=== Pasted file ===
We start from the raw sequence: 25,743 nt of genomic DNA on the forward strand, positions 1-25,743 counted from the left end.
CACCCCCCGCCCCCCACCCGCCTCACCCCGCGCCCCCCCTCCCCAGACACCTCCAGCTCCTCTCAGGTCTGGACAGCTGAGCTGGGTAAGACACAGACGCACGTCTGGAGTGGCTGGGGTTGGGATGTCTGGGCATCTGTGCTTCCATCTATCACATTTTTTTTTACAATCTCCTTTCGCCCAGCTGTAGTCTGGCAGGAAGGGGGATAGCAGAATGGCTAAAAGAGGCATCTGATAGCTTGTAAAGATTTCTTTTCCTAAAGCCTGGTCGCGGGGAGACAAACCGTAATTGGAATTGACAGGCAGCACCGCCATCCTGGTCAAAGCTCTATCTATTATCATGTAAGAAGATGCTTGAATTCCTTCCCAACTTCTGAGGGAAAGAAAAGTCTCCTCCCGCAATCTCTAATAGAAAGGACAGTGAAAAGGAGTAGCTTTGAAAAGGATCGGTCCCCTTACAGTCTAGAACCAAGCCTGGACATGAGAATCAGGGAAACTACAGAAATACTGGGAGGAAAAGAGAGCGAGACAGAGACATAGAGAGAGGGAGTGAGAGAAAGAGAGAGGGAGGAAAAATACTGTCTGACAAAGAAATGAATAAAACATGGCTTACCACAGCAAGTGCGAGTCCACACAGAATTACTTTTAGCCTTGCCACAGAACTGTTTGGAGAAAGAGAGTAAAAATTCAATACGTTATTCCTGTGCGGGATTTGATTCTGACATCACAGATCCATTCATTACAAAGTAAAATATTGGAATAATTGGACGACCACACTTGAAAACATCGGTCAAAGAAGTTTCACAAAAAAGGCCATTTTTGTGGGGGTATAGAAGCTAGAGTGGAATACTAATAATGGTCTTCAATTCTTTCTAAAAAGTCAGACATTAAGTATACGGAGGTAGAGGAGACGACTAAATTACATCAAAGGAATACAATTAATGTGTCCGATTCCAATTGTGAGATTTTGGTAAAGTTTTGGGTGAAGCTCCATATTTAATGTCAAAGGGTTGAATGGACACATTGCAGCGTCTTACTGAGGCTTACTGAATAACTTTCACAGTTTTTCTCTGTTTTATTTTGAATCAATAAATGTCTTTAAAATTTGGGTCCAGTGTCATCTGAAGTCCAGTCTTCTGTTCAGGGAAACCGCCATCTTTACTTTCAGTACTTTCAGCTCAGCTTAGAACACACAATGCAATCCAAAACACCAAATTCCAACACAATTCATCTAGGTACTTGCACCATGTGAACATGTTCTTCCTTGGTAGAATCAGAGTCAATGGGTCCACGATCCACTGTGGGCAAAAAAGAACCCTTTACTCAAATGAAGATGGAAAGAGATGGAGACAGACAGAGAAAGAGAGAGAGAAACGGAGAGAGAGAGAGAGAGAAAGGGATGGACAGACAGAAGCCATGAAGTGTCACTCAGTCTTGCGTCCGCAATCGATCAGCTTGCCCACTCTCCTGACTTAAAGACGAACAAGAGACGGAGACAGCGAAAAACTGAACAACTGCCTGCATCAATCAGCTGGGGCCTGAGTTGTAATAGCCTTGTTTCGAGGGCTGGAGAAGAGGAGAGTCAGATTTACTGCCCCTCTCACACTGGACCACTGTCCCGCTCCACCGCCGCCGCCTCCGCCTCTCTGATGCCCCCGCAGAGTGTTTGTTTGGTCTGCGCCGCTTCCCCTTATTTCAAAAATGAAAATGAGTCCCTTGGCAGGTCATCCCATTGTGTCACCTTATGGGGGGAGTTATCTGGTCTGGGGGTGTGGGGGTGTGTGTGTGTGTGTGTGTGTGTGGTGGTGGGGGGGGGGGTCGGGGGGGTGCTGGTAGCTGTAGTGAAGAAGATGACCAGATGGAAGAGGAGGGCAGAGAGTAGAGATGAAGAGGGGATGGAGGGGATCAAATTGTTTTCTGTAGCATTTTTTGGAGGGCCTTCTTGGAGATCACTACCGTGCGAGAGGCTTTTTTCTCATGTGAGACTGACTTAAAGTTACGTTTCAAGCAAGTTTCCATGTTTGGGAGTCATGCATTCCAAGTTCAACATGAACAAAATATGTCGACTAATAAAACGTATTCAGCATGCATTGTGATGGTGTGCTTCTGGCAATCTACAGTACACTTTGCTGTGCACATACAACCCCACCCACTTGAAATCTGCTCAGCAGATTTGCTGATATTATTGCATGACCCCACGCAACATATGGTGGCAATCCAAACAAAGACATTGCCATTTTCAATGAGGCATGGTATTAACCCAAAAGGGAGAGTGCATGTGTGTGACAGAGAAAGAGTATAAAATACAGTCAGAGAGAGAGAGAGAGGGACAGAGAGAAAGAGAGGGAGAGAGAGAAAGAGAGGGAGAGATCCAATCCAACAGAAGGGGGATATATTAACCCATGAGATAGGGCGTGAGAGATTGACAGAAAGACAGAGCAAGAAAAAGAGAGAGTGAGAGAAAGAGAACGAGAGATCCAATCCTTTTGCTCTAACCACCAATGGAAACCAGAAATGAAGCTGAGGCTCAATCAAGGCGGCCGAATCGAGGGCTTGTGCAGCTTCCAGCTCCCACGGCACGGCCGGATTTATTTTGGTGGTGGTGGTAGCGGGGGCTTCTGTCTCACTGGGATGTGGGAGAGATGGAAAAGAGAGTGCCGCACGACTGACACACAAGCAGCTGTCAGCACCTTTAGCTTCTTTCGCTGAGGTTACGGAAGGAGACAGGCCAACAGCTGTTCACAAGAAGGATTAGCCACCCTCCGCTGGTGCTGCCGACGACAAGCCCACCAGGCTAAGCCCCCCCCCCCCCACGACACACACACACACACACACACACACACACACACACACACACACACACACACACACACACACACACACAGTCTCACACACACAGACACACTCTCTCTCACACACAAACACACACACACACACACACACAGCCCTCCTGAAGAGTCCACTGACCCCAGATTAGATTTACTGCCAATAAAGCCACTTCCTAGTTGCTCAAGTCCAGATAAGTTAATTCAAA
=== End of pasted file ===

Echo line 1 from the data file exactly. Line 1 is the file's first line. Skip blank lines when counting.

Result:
We start from the raw sequence: 25,743 nt of genomic DNA on the forward strand, positions 1-25,743 counted from the left end.